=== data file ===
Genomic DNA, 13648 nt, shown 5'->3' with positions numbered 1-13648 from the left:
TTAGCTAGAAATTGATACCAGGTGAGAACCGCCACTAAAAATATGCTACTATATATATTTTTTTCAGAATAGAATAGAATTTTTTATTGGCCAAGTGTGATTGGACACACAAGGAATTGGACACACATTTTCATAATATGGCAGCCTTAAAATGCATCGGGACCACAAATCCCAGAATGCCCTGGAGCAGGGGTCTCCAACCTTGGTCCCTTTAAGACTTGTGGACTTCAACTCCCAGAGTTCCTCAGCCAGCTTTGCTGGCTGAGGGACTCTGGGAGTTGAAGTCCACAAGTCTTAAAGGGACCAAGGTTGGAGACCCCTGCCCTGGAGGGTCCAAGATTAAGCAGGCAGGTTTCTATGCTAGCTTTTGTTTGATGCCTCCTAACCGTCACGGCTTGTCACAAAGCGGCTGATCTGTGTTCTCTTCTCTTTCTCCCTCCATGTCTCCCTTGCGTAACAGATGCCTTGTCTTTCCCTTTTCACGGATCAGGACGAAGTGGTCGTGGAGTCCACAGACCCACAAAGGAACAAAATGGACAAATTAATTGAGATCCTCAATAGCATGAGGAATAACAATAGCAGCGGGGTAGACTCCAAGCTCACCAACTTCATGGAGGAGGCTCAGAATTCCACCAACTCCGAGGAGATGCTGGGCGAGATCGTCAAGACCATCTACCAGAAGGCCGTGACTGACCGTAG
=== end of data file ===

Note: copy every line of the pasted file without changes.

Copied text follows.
Genomic DNA, 13648 nt, shown 5'->3' with positions numbered 1-13648 from the left:
TTAGCTAGAAATTGATACCAGGTGAGAACCGCCACTAAAAATATGCTACTATATATATTTTTTTCAGAATAGAATAGAATTTTTTATTGGCCAAGTGTGATTGGACACACAAGGAATTGGACACACATTTTCATAATATGGCAGCCTTAAAATGCATCGGGACCACAAATCCCAGAATGCCCTGGAGCAGGGGTCTCCAACCTTGGTCCCTTTAAGACTTGTGGACTTCAACTCCCAGAGTTCCTCAGCCAGCTTTGCTGGCTGAGGGACTCTGGGAGTTGAAGTCCACAAGTCTTAAAGGGACCAAGGTTGGAGACCCCTGCCCTGGAGGGTCCAAGATTAAGCAGGCAGGTTTCTATGCTAGCTTTTGTTTGATGCCTCCTAACCGTCACGGCTTGTCACAAAGCGGCTGATCTGTGTTCTCTTCTCTTTCTCCCTCCATGTCTCCCTTGCGTAACAGATGCCTTGTCTTTCCCTTTTCACGGATCAGGACGAAGTGGTCGTGGAGTCCACAGACCCACAAAGGAACAAAATGGACAAATTAATTGAGATCCTCAATAGCATGAGGAATAACAATAGCAGCGGGGTAGACTCCAAGCTCACCAACTTCATGGAGGAGGCTCAGAATTCCACCAACTCCGAGGAGATGCTGGGCGAGATCGTCAAGACCATCTACCAGAAGGCCGTGACTGACCGTAG